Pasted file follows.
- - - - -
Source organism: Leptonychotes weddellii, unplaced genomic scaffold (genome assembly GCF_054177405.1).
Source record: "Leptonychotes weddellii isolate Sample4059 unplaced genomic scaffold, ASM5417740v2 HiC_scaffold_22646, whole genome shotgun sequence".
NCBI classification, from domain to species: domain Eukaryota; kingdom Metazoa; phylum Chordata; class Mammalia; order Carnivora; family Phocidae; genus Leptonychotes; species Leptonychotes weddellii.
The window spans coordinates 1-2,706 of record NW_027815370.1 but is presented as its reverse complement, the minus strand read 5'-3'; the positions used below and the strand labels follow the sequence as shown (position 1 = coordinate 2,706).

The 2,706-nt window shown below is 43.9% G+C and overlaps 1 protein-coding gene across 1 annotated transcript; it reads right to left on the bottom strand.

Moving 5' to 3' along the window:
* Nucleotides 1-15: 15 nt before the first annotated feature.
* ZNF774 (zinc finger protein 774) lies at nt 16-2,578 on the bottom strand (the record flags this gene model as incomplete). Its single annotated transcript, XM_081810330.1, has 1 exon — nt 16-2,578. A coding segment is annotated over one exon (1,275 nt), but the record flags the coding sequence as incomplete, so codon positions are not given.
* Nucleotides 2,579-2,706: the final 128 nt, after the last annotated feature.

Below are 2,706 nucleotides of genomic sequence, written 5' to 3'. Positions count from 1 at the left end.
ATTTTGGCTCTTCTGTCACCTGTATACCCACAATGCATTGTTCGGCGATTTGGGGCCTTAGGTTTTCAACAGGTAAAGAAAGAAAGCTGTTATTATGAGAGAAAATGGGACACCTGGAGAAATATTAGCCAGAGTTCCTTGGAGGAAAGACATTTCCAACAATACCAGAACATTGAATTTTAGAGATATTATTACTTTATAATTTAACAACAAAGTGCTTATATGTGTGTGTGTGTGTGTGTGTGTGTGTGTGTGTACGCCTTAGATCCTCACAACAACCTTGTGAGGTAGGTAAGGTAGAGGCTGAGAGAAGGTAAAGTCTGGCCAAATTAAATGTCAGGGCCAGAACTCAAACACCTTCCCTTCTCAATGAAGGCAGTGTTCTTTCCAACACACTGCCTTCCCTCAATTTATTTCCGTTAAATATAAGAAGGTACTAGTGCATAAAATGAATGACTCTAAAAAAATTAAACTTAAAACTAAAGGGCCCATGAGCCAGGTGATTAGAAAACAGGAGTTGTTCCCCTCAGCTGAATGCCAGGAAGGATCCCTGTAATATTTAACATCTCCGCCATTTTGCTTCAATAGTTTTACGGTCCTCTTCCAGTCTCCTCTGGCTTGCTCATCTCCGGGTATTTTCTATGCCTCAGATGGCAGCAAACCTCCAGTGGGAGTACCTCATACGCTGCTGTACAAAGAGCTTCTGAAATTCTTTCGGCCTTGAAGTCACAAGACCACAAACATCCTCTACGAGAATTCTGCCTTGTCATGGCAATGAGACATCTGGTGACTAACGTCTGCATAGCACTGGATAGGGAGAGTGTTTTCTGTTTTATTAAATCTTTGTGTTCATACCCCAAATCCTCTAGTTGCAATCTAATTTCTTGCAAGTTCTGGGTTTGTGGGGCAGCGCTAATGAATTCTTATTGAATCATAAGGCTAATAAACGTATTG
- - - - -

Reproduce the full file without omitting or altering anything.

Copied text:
Source organism: Leptonychotes weddellii, unplaced genomic scaffold (genome assembly GCF_054177405.1).
Source record: "Leptonychotes weddellii isolate Sample4059 unplaced genomic scaffold, ASM5417740v2 HiC_scaffold_22646, whole genome shotgun sequence".
NCBI classification, from domain to species: domain Eukaryota; kingdom Metazoa; phylum Chordata; class Mammalia; order Carnivora; family Phocidae; genus Leptonychotes; species Leptonychotes weddellii.
The window spans coordinates 1-2,706 of record NW_027815370.1 but is presented as its reverse complement, the minus strand read 5'-3'; the positions used below and the strand labels follow the sequence as shown (position 1 = coordinate 2,706).

The 2,706-nt window shown below is 43.9% G+C and overlaps 1 protein-coding gene across 1 annotated transcript; it reads right to left on the bottom strand.

Moving 5' to 3' along the window:
* Nucleotides 1-15: 15 nt before the first annotated feature.
* ZNF774 (zinc finger protein 774) lies at nt 16-2,578 on the bottom strand (the record flags this gene model as incomplete). Its single annotated transcript, XM_081810330.1, has 1 exon — nt 16-2,578. A coding segment is annotated over one exon (1,275 nt), but the record flags the coding sequence as incomplete, so codon positions are not given.
* Nucleotides 2,579-2,706: the final 128 nt, after the last annotated feature.

Below are 2,706 nucleotides of genomic sequence, written 5' to 3'. Positions count from 1 at the left end.
ATTTTGGCTCTTCTGTCACCTGTATACCCACAATGCATTGTTCGGCGATTTGGGGCCTTAGGTTTTCAACAGGTAAAGAAAGAAAGCTGTTATTATGAGAGAAAATGGGACACCTGGAGAAATATTAGCCAGAGTTCCTTGGAGGAAAGACATTTCCAACAATACCAGAACATTGAATTTTAGAGATATTATTACTTTATAATTTAACAACAAAGTGCTTATATGTGTGTGTGTGTGTGTGTGTGTGTGTGTGTGTACGCCTTAGATCCTCACAACAACCTTGTGAGGTAGGTAAGGTAGAGGCTGAGAGAAGGTAAAGTCTGGCCAAATTAAATGTCAGGGCCAGAACTCAAACACCTTCCCTTCTCAATGAAGGCAGTGTTCTTTCCAACACACTGCCTTCCCTCAATTTATTTCCGTTAAATATAAGAAGGTACTAGTGCATAAAATGAATGACTCTAAAAAAATTAAACTTAAAACTAAAGGGCCCATGAGCCAGGTGATTAGAAAACAGGAGTTGTTCCCCTCAGCTGAATGCCAGGAAGGATCCCTGTAATATTTAACATCTCCGCCATTTTGCTTCAATAGTTTTACGGTCCTCTTCCAGTCTCCTCTGGCTTGCTCATCTCCGGGTATTTTCTATGCCTCAGATGGCAGCAAACCTCCAGTGGGAGTACCTCATACGCTGCTGTACAAAGAGCTTCTGAAATTCTTTCGGCCTTGAAGTCACAAGACCACAAACATCCTCTACGAGAATTCTGCCTTGTCATGGCAATGAGACATCTGGTGACTAACGTCTGCATAGCACTGGATAGGGAGAGTGTTTTCTGTTTTATTAAATCTTTGTGTTCATACCCCAAATCCTCTAGTTGCAATCTAATTTCTTGCAAGTTCTGGGTTTGTGGGGCAGCGCTAATGAATTCTTATTGAATCATAAGGCTAATAAACGTATTG